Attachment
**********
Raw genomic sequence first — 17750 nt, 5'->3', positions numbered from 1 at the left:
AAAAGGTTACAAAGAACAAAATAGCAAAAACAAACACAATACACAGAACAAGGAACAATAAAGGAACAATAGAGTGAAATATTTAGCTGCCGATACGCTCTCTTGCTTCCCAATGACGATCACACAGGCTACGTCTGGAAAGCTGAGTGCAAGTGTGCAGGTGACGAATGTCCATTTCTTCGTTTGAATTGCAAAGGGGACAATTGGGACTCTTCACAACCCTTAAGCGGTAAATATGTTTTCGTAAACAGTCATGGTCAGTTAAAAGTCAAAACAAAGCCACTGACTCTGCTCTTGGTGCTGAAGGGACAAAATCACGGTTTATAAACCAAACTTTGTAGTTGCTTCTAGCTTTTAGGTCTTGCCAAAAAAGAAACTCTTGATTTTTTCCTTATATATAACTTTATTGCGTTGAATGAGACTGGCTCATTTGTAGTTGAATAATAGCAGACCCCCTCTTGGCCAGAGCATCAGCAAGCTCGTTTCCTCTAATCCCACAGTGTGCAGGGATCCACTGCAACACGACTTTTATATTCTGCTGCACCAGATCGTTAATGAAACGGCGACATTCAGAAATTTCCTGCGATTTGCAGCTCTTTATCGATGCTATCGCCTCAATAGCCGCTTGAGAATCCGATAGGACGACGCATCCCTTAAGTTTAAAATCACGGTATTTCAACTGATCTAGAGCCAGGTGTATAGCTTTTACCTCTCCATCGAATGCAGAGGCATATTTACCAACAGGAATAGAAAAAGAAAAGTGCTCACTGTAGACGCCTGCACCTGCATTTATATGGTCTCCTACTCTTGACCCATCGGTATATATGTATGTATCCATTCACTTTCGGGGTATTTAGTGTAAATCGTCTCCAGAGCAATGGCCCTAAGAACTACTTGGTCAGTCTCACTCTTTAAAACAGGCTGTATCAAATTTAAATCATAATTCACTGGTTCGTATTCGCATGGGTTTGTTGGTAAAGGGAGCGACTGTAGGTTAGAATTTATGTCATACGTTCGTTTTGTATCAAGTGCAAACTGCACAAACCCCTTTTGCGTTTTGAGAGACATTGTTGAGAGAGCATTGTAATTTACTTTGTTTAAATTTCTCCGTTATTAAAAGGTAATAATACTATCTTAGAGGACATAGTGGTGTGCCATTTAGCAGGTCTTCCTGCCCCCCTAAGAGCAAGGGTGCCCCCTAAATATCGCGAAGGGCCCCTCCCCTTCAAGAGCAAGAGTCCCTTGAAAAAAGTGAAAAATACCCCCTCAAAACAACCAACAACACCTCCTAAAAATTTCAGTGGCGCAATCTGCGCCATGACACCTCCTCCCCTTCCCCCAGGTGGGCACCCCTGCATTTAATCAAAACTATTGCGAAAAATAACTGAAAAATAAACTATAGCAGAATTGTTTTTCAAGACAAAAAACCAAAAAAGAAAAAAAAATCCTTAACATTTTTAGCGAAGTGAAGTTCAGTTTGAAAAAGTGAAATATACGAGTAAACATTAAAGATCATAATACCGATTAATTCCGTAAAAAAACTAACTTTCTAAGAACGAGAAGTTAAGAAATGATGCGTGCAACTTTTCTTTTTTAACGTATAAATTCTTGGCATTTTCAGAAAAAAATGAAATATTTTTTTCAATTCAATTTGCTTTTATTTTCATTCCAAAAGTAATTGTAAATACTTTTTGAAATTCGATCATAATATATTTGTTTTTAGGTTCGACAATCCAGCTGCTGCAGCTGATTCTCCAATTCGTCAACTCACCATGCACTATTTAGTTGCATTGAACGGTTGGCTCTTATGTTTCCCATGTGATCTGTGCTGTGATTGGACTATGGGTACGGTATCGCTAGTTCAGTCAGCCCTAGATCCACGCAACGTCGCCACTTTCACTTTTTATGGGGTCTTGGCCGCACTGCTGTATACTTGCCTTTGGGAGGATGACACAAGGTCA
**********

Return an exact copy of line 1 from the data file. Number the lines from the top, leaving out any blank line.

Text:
Raw genomic sequence first — 17750 nt, 5'->3', positions numbered from 1 at the left: